The MILO program is a stripped-down version of the Linux kernel. It has all of the Linux device drivers and a file system decoder; unlike the kernel it doesn't have process control and does include Alpha initialization code. This tool can set up and enable virtual memory and can load a file from either an ext2 partition or an iso9660 device. The “file” in question is loaded to virtual address 0xfffffc0000300000 and then executed. This virtual address is also the one where the Linux kernel runs; however, it's unlikely you'll ever load anything but Linux. One exception is the fmu (“flash management utility”) program used to burn MILO in flash ROM—fmu is compiled to execute from the same virtual address whence the kernel runs, and it is distributed with MILO.
It's interesting to note that MILO also includes a small 386 emulator and some of the PC BIOS functionality. This is needed in order to execute self-initialization code found on many ISA/PCI peripheral boards (PCI boards, though claiming to be processor-independent, use Intel machine code in their ROM images).
Since MILO does all of this, what is left to the Linux kernel?—very little, actually. The first kernel code to execute in Linux-Alpha is arch/alpha/kernel/head.S, and all it does is set up a few pointers and jump to start_kernel(). Actually, kernel/head.S for Alpha is much shorter than the equivalent x86 source file.
If, for some reason, you don't wish to run MILO there is an alternative, though not a practical one. In arch/alpha/boot you'll find the source for a “raw” loader that is compiled by issuing make rawboot from the top level Linux source directory. This utility can load a file from a sequential region of a device—either floppy or hard disk—using the firmware's “call backs”.
In practice, the raw loader accomplishes a task similar to the one bootsect.S performs for the PC platform—it forces a copy of the kernel to either a raw floppy or a raw hard disk partition. There's no real reason to use this technique—it is quite hairy and lacks the flexibility MILO offers. I personally don't know if it still works; the “PALcode” used by Linux is exported by MILO and is different from the one exported by the ARC firmware. The PALcode is a library of low-level functions used by Alpha processors to implement low-level hardware management like paging; if the current PALcode implements different operations than the software expects, the system won't work.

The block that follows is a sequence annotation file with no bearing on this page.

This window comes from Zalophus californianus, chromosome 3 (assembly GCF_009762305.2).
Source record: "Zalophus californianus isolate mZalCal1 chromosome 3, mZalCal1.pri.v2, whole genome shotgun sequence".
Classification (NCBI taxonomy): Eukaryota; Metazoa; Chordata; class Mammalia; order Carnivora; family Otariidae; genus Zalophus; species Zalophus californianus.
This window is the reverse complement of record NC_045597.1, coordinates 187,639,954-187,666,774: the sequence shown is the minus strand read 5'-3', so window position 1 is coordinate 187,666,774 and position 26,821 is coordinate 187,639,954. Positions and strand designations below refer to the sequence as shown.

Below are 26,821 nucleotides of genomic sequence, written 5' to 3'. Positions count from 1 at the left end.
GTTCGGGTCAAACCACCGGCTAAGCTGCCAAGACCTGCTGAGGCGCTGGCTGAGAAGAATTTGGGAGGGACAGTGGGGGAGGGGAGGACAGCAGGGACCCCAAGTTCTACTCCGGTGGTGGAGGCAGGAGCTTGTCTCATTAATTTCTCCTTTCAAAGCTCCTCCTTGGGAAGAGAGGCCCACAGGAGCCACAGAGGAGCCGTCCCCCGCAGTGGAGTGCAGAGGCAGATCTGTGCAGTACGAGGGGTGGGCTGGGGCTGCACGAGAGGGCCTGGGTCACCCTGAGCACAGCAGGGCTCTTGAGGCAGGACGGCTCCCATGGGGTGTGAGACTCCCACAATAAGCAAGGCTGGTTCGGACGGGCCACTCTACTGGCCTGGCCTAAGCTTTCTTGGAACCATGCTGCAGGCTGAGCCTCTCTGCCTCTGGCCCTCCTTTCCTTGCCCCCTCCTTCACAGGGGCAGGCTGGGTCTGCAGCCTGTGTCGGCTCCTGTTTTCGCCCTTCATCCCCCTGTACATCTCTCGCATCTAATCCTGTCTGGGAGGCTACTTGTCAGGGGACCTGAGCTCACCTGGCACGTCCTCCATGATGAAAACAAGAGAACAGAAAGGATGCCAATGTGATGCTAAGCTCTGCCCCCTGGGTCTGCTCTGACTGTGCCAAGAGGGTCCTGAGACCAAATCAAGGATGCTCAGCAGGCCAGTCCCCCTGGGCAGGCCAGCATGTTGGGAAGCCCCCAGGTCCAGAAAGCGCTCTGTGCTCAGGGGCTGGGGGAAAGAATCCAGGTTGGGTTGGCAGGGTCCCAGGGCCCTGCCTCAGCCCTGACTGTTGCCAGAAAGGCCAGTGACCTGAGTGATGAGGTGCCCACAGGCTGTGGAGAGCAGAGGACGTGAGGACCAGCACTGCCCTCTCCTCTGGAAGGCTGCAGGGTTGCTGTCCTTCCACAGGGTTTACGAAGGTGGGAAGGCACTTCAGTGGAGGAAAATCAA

Free Webinar: Hadoop
How to Build an Optimal Hadoop Cluster to Store and Maintain Unlimited Amounts of Data Using Microservers
Realizing the promise of Apache® Hadoop® requires the effective deployment of compute, memory, storage and networking to achieve optimal results. With its flexibility and multitude of options, it is easy to over or under provision the server infrastructure, resulting in poor performance and high TCO. Join us for an in depth, technical discussion with industry experts from leading Hadoop and server companies who will provide insights into the key considerations for designing and deploying an optimal Hadoop cluster.
Some of key questions to be discussed are:
- What is the “typical” Hadoop cluster and what should be installed on the different machine types?
- Why should you consider the typical workload patterns when making your hardware decisions?
- Are all microservers created equal for Hadoop deployments?
- How do I plan for expansion if I require more compute, memory, storage or networking?
|Designing Electronics with Linux||May 22, 2013|
|Dynamic DNS—an Object Lesson in Problem Solving||May 21, 2013|
|Using Salt Stack and Vagrant for Drupal Development||May 20, 2013|
|Making Linux and Android Get Along (It's Not as Hard as It Sounds)||May 16, 2013|
|Drupal Is a Framework: Why Everyone Needs to Understand This||May 15, 2013|
|Home, My Backup Data Center||May 13, 2013|
- Linux Systems Administrator
- New Products
- Senior Perl Developer
- Technical Support Rep
- UX Designer
- Designing Electronics with Linux
- Dynamic DNS—an Object Lesson in Problem Solving
- Using Salt Stack and Vagrant for Drupal Development
- Making Linux and Android Get Along (It's Not as Hard as It Sounds)
- Have you tried Boxen? It's a
4 hours 1 min ago
- seo services in india
8 hours 33 min ago
- For KDE install kio-mtp
8 hours 34 min ago
- Evernote is much more...
10 hours 34 min ago
- Reply to comment | Linux Journal
19 hours 19 min ago
- Dynamic DNS
19 hours 53 min ago
- Reply to comment | Linux Journal
20 hours 52 min ago
- Reply to comment | Linux Journal
21 hours 42 min ago
- Not free anymore
1 day 1 hour ago
1 day 5 hours ago